Monday, June 25, 2012

Main Street, with a bullet

The phrase "with a bullet" derives from the music industry.  It comes from Billboard magazine, the recording industry's bible in the age before digital downloads, iPods, piracy and business model implosion.  The term means a rapid ascension on a the case of music, "climbing the charts."

"Small business" is number two with a bullet -- up 42 points --  according to Gallup's new study on Americans' confidence in major institutions.  Small business trails only the military in the level of trust the US citizenry places in it, followed by the police and religion.  (Interesting cocktail chatter the members of those groups would share.)

Big business, HMOs and Congress top the he bottom of the list.  I'm sure you're shocked, shocked.

Monday, June 18, 2012

Cinderella men (and women)

A recent survey of small business owners by Citibank generated a flurry of news stories last week, similar to this one, whose headline blared that more than half of business owners have gone without pay; a quarter of them for a year or more.

This is probably news to only those who don't own a small business.  Owning a business -- especially in its formative years -- is not the path to Easy Street that those who don't own or run a business may assume.  Asked to name a movie that epitomizes the small business lifestyle, it surely would not be Putting on the Ritz.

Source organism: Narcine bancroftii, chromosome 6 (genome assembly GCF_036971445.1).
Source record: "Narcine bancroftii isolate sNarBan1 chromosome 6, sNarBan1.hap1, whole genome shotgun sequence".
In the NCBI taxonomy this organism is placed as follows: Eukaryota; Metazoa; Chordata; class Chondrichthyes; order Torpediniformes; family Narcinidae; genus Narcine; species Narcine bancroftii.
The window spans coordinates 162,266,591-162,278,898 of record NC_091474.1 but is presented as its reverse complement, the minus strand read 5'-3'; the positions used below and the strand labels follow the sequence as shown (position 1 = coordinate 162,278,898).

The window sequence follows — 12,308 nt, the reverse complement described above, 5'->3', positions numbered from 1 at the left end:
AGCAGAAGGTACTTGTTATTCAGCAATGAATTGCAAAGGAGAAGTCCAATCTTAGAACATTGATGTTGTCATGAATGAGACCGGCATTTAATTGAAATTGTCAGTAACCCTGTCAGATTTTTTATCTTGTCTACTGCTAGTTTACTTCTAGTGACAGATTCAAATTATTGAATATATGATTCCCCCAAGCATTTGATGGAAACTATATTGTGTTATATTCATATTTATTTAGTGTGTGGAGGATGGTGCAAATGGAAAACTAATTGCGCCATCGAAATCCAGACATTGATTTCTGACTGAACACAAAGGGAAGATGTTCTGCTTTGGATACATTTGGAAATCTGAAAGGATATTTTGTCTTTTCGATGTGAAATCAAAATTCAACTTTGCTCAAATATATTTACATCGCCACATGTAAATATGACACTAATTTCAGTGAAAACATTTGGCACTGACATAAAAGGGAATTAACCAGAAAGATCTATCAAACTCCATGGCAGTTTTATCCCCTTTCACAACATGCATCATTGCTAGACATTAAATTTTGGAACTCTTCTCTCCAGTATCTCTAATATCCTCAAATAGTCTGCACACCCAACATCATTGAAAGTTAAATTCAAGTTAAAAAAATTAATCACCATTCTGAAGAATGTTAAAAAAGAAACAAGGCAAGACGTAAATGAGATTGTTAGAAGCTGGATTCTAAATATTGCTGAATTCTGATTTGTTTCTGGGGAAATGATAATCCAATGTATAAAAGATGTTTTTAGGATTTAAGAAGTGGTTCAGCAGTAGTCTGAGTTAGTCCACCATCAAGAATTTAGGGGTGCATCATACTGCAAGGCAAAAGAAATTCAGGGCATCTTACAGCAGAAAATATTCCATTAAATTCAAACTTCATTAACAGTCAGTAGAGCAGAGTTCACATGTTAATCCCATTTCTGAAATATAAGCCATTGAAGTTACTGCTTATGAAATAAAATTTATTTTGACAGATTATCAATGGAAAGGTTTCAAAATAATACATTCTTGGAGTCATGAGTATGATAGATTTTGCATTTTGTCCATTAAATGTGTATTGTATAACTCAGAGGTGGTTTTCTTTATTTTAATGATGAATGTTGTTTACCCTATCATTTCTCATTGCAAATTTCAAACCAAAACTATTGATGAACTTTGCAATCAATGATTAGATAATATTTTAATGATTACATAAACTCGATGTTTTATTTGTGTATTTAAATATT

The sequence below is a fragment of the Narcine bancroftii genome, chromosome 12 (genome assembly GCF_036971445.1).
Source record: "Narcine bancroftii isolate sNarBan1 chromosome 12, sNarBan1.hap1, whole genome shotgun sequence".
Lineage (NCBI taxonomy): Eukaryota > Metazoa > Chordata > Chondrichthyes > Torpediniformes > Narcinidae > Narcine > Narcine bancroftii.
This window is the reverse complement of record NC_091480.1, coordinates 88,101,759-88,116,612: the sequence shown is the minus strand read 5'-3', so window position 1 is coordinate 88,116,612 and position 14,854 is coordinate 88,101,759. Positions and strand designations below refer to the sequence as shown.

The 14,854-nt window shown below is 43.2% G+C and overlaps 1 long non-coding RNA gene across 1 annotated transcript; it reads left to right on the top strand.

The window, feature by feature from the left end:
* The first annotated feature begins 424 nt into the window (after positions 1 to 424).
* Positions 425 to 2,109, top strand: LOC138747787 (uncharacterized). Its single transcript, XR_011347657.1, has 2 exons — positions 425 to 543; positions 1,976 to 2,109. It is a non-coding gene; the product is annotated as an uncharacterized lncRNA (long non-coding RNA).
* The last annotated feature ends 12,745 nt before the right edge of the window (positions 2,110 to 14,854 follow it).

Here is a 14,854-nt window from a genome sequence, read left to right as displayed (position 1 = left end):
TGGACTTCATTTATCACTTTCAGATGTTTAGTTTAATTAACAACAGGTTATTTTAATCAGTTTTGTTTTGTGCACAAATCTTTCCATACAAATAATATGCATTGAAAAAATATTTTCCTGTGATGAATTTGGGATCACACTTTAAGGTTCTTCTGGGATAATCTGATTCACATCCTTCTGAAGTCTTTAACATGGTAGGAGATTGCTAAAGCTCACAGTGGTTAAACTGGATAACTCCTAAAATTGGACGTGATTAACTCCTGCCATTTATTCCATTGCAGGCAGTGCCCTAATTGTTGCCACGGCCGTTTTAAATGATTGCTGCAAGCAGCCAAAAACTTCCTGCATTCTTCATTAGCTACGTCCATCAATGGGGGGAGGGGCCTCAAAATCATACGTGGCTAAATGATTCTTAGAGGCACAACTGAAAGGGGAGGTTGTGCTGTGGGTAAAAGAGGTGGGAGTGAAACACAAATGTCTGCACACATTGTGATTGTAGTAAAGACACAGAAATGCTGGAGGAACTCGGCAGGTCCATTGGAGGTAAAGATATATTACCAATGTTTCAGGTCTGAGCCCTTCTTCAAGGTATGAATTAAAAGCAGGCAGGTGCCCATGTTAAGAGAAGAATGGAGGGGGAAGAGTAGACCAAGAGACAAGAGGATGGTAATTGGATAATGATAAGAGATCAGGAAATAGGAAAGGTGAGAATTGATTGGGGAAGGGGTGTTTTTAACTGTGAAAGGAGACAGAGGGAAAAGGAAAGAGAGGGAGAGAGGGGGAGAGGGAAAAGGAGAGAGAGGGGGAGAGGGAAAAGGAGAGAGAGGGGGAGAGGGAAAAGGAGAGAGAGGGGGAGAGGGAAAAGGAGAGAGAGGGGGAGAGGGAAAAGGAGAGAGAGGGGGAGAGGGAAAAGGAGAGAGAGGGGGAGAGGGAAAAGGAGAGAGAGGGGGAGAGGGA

Many owners I work with take far more pride in, and get much more satisfaction from, creating jobs than improving their bank balances.  When we discuss their personal needs and visions, getting rich seldom enters the conversation.

Monday, June 11, 2012

Letting go

"It is not the strongest species that survive, nor the most intelligent, but the ones most responsive to change."  — Charles Darwin

A number of discussions over the past few weeks involved business owners in the midst of managing change.

Some notes from the field:
  • A professional services CEO has just promoted a staffer into the #2 position, over some longer-tenured employees.  The staffer, great at his former job, is struggling, to the consternation of his boss.  Why? There's no job description for the new position, nor any plan for coaching the employee to succeed in his new role.
  • A retailer whose recent multi-quarter run of increasing sales has suddenly stopped.  Her sales and marketing people can't tell  why...they don't have the data on what's changed. Why? They don't have access to the data, which includes the company financials.
  • A business owner is in the process of selling his business to an employee/relation. He's agreed to a generous discount from the valuation and to hold a note for part of the price, because "it's family."  But the buyer hasn't spent even one day managing the business ever...never managed a project, never met a customer, never sold a piece of business. Why? "My father just gave [the business] to me, so I figured I do the same."

Smoking "hopium" is not a sound business strategy.  Why? Several reasons come to mind:

Friday, June 1, 2012

So sell me.

Last in a series...

The world of commerce has changed dramatically in the past few years. Technological, demographic, social and economic changes are raining over small businesses like a never ending series of squalls.

The processes and techniques employed by many small businesses were developed in the mid-to late-20th century and built for a “broadcast” world that for the most part no longer exists: large audiences that you can reach and motivate through traditional, one-way “tell and sell” laden with cliches and jargon.